Two fingers or more space between the pelvic bones, four between pelvis and keel, bleached legs (not yellow), and a moist, open vent are what we are looking for, and three out of four of these will usually win that hen a reprieve from the hatchet.  Last week we went over all the birds; seventeen didn’t make the cut.  A very busy morning for three of us, and (for one) an afternoon with a couple of canners.  Only two birds had eggs in them, which we would consider a good score; the older birds we kept seem to be laying at about sixty percent, not bad for November.  We’ve had a lower rate of lay, but much better luck with longevity in our layers since we switched from commercial laying mash to fermented whole grains with no GM or soy; and our mix of whole grains, supplemented three or four times a week with milk or meat scraps, is much cheaper per pound than commercial feed.

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The new chicken tractor is as easy to move as a wheelbarrow, making it a good choice for use by our oldest grandchildren.  It holds five birds comfortably (27 square feet of space) and creates good impact on the pasture we are presently renewing.  In the winter it will be a great tractor for use in the garden, where we put chickens over the dormant raised beds to clean up weeds.  In the fall, they will be followed by a sowing of winter-hardy greens, or else a green manure of rye; when the weather turns really cold, bare soil will be covered by a good mulch of hay or shredded leaves.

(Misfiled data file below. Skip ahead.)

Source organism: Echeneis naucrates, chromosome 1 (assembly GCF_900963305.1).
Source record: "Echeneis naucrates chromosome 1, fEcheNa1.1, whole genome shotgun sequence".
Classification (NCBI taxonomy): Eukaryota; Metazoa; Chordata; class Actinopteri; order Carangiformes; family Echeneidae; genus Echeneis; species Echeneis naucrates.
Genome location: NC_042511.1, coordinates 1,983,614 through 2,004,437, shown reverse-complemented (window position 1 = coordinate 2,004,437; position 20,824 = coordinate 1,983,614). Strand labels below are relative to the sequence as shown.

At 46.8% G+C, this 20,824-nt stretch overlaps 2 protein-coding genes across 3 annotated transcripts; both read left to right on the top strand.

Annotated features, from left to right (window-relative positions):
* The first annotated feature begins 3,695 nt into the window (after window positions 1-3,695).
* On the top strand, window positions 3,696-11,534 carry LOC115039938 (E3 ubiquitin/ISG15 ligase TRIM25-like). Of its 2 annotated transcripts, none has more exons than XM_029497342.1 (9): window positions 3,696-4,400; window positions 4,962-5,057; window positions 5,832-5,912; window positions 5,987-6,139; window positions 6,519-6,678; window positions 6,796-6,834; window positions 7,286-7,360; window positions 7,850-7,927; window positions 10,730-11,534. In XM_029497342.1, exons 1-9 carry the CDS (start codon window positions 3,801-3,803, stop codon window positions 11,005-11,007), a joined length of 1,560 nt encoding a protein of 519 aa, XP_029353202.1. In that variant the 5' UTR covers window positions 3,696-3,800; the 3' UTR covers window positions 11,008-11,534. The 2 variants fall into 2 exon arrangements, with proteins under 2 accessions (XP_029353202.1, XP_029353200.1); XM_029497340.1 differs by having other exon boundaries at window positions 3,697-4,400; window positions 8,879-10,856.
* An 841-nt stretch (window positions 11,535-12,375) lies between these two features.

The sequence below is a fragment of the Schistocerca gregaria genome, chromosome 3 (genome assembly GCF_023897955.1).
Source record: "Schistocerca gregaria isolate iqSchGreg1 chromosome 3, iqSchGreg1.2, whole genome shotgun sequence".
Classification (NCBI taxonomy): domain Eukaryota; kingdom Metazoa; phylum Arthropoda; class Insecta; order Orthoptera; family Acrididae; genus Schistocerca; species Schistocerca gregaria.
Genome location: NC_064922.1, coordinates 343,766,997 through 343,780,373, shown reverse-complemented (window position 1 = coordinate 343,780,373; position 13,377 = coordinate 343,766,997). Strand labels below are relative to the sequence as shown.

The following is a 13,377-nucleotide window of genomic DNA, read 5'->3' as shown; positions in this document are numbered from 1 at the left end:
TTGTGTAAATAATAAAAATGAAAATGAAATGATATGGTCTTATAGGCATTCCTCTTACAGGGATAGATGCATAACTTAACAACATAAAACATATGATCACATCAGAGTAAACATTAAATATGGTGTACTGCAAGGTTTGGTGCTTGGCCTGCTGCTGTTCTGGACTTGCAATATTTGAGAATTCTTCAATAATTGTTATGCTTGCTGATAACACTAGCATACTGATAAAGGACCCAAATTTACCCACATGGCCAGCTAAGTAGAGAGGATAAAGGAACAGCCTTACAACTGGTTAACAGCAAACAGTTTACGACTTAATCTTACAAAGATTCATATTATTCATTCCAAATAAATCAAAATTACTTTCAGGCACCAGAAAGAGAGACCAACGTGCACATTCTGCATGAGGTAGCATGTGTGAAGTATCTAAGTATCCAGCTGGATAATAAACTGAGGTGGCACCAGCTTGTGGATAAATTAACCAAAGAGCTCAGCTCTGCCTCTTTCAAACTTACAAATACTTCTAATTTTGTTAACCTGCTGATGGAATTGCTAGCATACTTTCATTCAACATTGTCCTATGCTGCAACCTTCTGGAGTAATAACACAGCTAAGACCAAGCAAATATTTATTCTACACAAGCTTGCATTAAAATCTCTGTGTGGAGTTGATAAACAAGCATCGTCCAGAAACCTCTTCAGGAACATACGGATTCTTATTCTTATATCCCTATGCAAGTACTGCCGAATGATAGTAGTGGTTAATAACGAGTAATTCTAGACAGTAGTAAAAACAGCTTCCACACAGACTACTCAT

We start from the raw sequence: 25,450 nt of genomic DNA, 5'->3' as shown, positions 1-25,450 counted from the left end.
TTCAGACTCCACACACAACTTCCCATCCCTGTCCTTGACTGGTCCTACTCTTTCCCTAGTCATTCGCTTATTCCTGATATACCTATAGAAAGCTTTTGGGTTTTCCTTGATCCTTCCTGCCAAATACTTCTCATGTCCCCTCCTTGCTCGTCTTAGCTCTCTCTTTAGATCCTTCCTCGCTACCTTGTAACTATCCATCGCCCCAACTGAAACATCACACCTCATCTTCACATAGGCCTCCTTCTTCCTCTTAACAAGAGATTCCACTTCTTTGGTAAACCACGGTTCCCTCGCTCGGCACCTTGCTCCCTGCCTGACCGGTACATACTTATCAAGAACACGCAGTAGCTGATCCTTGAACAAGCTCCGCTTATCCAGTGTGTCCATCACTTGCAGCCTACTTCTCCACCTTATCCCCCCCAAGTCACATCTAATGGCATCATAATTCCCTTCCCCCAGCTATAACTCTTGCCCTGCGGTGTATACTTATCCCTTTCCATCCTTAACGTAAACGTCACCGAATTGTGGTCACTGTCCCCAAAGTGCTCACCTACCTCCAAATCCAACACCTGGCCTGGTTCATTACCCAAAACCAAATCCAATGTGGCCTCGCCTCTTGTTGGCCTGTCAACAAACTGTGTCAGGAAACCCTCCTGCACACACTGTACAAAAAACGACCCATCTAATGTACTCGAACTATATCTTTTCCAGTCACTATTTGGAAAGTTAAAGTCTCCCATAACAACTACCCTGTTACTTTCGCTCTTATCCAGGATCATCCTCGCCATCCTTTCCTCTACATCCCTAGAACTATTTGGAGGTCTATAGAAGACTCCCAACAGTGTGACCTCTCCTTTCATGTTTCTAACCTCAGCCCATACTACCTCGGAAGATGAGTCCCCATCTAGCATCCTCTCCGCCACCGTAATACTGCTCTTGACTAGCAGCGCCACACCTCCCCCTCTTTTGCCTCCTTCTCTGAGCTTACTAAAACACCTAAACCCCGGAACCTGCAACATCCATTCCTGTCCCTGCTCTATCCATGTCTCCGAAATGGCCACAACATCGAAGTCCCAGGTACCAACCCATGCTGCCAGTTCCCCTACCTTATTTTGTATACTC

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The layers who are getting our five-grain mix — barley, wheat, oats, black oil sunflower seeds and millet — are laying about seventeen eggs a day, from nineteen hens including the dark leghorn with spurs who crows like a rooster but still lays — the only white egger in the bunch.